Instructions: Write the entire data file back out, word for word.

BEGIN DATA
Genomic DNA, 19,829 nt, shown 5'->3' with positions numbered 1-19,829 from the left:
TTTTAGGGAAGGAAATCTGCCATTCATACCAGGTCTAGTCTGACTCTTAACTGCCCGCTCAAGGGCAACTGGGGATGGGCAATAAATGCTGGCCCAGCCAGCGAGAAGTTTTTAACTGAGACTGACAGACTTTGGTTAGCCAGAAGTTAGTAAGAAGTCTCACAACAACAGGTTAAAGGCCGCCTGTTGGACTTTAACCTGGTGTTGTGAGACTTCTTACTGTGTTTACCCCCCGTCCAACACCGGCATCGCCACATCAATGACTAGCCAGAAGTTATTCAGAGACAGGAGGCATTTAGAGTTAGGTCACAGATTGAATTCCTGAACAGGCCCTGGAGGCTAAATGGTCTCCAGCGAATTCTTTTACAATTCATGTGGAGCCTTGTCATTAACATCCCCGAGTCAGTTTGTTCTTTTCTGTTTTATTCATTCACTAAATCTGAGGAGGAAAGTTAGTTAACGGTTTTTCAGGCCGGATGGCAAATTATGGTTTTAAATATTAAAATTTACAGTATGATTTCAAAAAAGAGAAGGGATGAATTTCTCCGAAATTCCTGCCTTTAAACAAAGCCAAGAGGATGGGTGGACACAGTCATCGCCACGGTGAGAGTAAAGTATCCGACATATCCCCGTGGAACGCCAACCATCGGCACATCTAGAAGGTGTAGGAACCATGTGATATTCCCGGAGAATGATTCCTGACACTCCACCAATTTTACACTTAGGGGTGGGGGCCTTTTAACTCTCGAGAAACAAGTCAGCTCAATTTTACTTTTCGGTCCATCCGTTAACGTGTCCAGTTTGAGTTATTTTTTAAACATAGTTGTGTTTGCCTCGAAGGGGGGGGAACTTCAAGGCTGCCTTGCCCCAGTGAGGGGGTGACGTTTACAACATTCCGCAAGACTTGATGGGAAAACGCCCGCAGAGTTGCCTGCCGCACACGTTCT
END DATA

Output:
Genomic DNA, 19,829 nt, shown 5'->3' with positions numbered 1-19,829 from the left:
TTTTAGGGAAGGAAATCTGCCATTCATACCAGGTCTAGTCTGACTCTTAACTGCCCGCTCAAGGGCAACTGGGGATGGGCAATAAATGCTGGCCCAGCCAGCGAGAAGTTTTTAACTGAGACTGACAGACTTTGGTTAGCCAGAAGTTAGTAAGAAGTCTCACAACAACAGGTTAAAGGCCGCCTGTTGGACTTTAACCTGGTGTTGTGAGACTTCTTACTGTGTTTACCCCCCGTCCAACACCGGCATCGCCACATCAATGACTAGCCAGAAGTTATTCAGAGACAGGAGGCATTTAGAGTTAGGTCACAGATTGAATTCCTGAACAGGCCCTGGAGGCTAAATGGTCTCCAGCGAATTCTTTTACAATTCATGTGGAGCCTTGTCATTAACATCCCCGAGTCAGTTTGTTCTTTTCTGTTTTATTCATTCACTAAATCTGAGGAGGAAAGTTAGTTAACGGTTTTTCAGGCCGGATGGCAAATTATGGTTTTAAATATTAAAATTTACAGTATGATTTCAAAAAAGAGAAGGGATGAATTTCTCCGAAATTCCTGCCTTTAAACAAAGCCAAGAGGATGGGTGGACACAGTCATCGCCACGGTGAGAGTAAAGTATCCGACATATCCCCGTGGAACGCCAACCATCGGCACATCTAGAAGGTGTAGGAACCATGTGATATTCCCGGAGAATGATTCCTGACACTCCACCAATTTTACACTTAGGGGTGGGGGCCTTTTAACTCTCGAGAAACAAGTCAGCTCAATTTTACTTTTCGGTCCATCCGTTAACGTGTCCAGTTTGAGTTATTTTTTAAACATAGTTGTGTTTGCCTCGAAGGGGGGGGAACTTCAAGGCTGCCTTGCCCCAGTGAGGGGGTGACGTTTACAACATTCCGCAAGACTTGATGGGAAAACGCCCGCAGAGTTGCCTGCCGCACACGTTCT